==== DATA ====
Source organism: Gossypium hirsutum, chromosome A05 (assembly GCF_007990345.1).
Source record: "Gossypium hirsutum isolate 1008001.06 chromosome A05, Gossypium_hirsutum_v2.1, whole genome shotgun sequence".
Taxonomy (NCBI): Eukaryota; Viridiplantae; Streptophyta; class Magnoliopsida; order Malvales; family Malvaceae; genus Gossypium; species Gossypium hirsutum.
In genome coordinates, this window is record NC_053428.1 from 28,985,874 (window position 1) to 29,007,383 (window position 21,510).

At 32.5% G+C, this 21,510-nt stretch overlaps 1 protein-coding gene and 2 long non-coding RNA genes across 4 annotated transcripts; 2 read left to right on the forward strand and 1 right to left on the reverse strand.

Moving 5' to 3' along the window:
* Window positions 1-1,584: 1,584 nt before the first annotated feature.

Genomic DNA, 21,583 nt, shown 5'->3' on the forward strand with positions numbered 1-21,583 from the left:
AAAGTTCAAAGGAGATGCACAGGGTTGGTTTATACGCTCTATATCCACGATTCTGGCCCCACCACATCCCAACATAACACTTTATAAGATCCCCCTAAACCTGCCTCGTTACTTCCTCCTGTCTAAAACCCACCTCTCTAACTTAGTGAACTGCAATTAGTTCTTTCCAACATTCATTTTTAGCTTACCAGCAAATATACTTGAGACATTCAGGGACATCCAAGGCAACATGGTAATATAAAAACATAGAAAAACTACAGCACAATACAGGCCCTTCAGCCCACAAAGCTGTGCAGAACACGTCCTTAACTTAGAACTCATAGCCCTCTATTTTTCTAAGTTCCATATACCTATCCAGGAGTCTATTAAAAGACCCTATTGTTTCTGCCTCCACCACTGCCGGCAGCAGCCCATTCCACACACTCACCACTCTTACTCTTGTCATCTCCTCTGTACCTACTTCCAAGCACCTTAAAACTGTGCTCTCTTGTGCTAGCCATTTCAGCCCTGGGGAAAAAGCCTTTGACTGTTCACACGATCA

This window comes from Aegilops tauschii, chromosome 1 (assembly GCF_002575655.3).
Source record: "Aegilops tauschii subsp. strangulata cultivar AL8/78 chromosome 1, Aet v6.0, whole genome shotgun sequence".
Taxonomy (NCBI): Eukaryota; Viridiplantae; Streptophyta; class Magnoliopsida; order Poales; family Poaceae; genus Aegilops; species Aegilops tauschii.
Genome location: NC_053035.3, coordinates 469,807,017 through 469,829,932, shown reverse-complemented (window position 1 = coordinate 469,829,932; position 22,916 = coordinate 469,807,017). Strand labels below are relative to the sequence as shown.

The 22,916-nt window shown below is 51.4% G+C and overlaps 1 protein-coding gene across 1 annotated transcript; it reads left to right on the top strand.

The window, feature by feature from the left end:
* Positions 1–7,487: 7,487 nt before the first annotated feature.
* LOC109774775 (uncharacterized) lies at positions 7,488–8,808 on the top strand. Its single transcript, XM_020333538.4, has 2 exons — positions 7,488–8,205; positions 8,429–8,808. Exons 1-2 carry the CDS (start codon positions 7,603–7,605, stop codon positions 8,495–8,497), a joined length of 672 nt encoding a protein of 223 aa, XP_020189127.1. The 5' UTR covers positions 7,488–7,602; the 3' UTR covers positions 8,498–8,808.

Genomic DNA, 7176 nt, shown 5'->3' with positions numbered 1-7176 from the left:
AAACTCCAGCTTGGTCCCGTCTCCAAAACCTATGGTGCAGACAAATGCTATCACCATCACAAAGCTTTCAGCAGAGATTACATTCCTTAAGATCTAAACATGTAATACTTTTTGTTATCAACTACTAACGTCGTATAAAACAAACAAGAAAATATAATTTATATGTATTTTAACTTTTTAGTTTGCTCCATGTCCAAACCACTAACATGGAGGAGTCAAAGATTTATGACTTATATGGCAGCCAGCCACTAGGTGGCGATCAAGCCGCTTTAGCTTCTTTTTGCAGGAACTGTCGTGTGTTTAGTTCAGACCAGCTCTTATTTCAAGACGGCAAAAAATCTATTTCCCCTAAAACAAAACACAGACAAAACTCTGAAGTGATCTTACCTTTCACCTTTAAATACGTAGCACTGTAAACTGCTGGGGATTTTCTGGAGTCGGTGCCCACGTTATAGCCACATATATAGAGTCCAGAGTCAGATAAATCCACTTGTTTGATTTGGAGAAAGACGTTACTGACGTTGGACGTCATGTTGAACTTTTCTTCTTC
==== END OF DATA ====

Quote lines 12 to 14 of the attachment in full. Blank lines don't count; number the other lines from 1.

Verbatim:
Taxonomy (NCBI): Eukaryota; Viridiplantae; Streptophyta; class Magnoliopsida; order Poales; family Poaceae; genus Aegilops; species Aegilops tauschii.
Genome location: NC_053035.3, coordinates 469,807,017 through 469,829,932, shown reverse-complemented (window position 1 = coordinate 469,829,932; position 22,916 = coordinate 469,807,017). Strand labels below are relative to the sequence as shown.

The 22,916-nt window shown below is 51.4% G+C and overlaps 1 protein-coding gene across 1 annotated transcript; it reads left to right on the top strand.